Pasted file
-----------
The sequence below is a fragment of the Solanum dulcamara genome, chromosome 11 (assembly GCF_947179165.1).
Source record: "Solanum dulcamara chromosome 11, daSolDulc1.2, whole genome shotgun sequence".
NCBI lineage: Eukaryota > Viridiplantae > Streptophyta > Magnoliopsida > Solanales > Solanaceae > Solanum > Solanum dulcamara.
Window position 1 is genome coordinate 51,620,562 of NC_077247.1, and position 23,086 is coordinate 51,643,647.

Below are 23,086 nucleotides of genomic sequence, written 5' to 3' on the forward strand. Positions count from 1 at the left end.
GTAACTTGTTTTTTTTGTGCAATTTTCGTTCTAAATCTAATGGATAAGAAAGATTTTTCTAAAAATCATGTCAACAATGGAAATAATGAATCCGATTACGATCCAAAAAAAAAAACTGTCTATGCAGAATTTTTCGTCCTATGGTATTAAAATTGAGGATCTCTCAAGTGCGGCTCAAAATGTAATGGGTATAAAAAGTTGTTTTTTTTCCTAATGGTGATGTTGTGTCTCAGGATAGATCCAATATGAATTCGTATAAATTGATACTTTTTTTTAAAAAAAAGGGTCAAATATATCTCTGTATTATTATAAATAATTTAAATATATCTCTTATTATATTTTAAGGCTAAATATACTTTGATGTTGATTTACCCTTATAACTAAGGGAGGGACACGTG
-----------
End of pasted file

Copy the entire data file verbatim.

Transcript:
The sequence below is a fragment of the Solanum dulcamara genome, chromosome 11 (assembly GCF_947179165.1).
Source record: "Solanum dulcamara chromosome 11, daSolDulc1.2, whole genome shotgun sequence".
NCBI lineage: Eukaryota > Viridiplantae > Streptophyta > Magnoliopsida > Solanales > Solanaceae > Solanum > Solanum dulcamara.
Window position 1 is genome coordinate 51,620,562 of NC_077247.1, and position 23,086 is coordinate 51,643,647.

Below are 23,086 nucleotides of genomic sequence, written 5' to 3' on the forward strand. Positions count from 1 at the left end.
GTAACTTGTTTTTTTTGTGCAATTTTCGTTCTAAATCTAATGGATAAGAAAGATTTTTCTAAAAATCATGTCAACAATGGAAATAATGAATCCGATTACGATCCAAAAAAAAAAACTGTCTATGCAGAATTTTTCGTCCTATGGTATTAAAATTGAGGATCTCTCAAGTGCGGCTCAAAATGTAATGGGTATAAAAAGTTGTTTTTTTTCCTAATGGTGATGTTGTGTCTCAGGATAGATCCAATATGAATTCGTATAAATTGATACTTTTTTTTAAAAAAAAGGGTCAAATATATCTCTGTATTATTATAAATAATTTAAATATATCTCTTATTATATTTTAAGGCTAAATATACTTTGATGTTGATTTACCCTTATAACTAAGGGAGGGACACGTG